NGA ISSUE BRIEF: Supply Outlook

SUMMARY
  • U.S. natural gas resource base extensive and growing
  • Shale gas now represents 70% of total U.S. dry natural gas production
  • Appalachian production transforming Northeast market dynamics
  • LNG imports provide market flexibility in Northeast
Chart: U.S. EIA, March 2019

For U.S. natural gas supplies, the news is positive: an era of abundant domestic supplies has arrived.

U.S. Gas Resource Base Continues Growth

A key reason for this strong production trend of recent years is the growing role of shale and unconventional gas production. Shale gas now accounts for 70% of U.S. dry natural gas production, compared to 16% in 2008 (source: U.S. EIA, 1-19).
In March 2019, U.S. EIA reported that U.S. natural gas production reached a new record in 2018, 11% higher than the previous year. EIA noted: "The Appalachian region remained the largest natural gas-producing region in the United States. Appalachian natural gas from the Marcellus and Utica/Point Pleasant shales of Ohio, West Virginia, and Pennsylvania continued to grow, with gross withdrawals increasing from 24.2 Bcf/d in 2017 to 28.5 Bcf/d in 2018."
This positive supply news was underscored in September 2019 when the Potential Gas Committee released its 2018 biennial report: Potential Supply of Natural Gas in the United States. The updated assessment finds that the United States possesses a total technically recoverable natural gas resource base of 3,374 trillion cubic feet (Tcf). This is the highest resource evaluation in the PGC's 54 year history - exceeding by 557 Tcf the previous record-high assessment from year-end 2016.
The PGC noted that shale gas accounts for 62% of the country's total "traditional" potential resource, at 2,107 Tcf. Furthermore, "the Atlantic area ranks as the country's richest resource area with 39% of total U.S. traditional resources," led by the Marcellus and Utica shale plays in the Appalachian basin.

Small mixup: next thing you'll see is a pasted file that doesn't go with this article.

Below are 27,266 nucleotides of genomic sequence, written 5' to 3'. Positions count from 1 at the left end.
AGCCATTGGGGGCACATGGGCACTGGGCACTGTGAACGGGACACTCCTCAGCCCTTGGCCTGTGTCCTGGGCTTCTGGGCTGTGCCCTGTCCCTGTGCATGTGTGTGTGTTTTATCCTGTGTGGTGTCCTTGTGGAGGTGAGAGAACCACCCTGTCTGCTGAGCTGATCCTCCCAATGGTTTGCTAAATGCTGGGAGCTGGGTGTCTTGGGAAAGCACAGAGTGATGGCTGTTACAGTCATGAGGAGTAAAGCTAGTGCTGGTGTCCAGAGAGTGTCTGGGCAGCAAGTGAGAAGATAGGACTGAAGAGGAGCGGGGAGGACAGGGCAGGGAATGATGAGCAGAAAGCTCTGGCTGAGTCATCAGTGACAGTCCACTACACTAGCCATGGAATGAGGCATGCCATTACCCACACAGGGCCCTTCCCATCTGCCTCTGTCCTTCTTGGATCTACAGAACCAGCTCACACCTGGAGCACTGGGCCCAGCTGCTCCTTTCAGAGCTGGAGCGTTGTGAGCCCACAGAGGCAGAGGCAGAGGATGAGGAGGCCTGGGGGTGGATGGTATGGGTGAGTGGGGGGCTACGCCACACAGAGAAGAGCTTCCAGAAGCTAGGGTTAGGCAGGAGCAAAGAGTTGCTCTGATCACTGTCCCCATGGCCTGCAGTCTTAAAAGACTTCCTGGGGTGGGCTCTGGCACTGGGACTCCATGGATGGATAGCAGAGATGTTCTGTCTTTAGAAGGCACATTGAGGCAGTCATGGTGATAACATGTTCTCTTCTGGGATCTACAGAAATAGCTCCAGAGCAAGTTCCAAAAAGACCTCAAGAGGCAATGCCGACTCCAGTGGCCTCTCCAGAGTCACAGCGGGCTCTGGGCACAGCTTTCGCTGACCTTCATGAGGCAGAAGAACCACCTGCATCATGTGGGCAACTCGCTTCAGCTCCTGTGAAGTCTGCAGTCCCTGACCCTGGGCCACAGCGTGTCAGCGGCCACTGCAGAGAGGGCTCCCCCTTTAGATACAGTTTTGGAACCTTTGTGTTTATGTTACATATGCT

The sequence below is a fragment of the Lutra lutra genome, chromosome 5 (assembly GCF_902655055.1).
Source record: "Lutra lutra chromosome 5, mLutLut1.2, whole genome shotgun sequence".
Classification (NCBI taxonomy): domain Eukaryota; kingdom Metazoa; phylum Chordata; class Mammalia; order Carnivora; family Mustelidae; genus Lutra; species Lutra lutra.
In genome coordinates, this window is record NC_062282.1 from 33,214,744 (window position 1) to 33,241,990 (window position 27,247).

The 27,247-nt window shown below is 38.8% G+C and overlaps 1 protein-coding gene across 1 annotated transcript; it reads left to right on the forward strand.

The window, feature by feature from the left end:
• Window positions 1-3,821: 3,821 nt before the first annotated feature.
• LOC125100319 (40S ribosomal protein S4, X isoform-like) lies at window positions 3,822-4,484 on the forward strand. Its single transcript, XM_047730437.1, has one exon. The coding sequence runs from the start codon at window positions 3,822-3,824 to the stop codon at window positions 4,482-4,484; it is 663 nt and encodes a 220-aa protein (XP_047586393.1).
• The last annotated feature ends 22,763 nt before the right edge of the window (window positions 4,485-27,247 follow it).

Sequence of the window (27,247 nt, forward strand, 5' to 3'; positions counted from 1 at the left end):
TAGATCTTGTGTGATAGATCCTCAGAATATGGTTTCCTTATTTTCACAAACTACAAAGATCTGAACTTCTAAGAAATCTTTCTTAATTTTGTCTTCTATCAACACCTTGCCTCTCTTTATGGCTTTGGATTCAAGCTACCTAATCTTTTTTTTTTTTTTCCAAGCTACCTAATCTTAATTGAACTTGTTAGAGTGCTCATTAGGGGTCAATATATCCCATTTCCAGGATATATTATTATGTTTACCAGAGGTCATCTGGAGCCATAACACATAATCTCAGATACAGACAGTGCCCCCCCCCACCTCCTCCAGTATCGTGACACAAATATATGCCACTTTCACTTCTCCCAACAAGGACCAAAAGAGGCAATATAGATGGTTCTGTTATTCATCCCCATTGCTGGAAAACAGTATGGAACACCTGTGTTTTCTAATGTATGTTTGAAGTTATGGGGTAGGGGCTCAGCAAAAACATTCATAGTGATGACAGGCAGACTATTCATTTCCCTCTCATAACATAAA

Chart: U.S. EIA, 8-17


In November 2018, the U.S. Energy Information Administration (EIA) released a report entitled "U.S. Crude Oil and Natural Gas Proved Reserves" for 2017. It found that "Proved reserves of natural gas increased by 123.2 trillion cubic feet (Tcf) (36.1%) to 464.3 Tcf at year-end 2017-a new U.S. record for total natural gas proved reserves." The report also found that "Pennsylvania added 28.1 Tcf of natural gas proved reserves, the largest net increase of all states in 2017, as a result of increased prices and development of the Marcellus and Utica shale plays."

Among other interesting highlights, EIA notes that "Pennsylvania had the most natural gas proved reserves from shale in 2017 (89.5 Tcf)... The Marcellus remained the play with the largest amount of natural gas proved reserves from shale in 2017. Its proved reserves increased in 2017 by 47%." Look for the full report here: http://www.eia.gov/naturalgas/crudeoilreserves/

Transformative Potential of Shale and Other "Unconventional" Supplies


As noted, the rapidly-growing source of supply in the U.S. mix is the "unconventional" gas resource. "Unconventional" gas is defined as "Quantities of natural gas that occur in continuous, widespread accumulations in low quality reservoir rocks (including low permeability or tight gas, coalbed methane, and shale gas), that are produced through wellbores but require advanced technologies or procedures for economic production."

Source: U.S. EIA, April 2015


Shale gas is considered an "unconventional" resource. The gas is located generally deep underground within shale rock formations. Advances in drilling technology, such as horizontal drilling, have enabled natural gas producers to begin tapping this supply source in a significant way.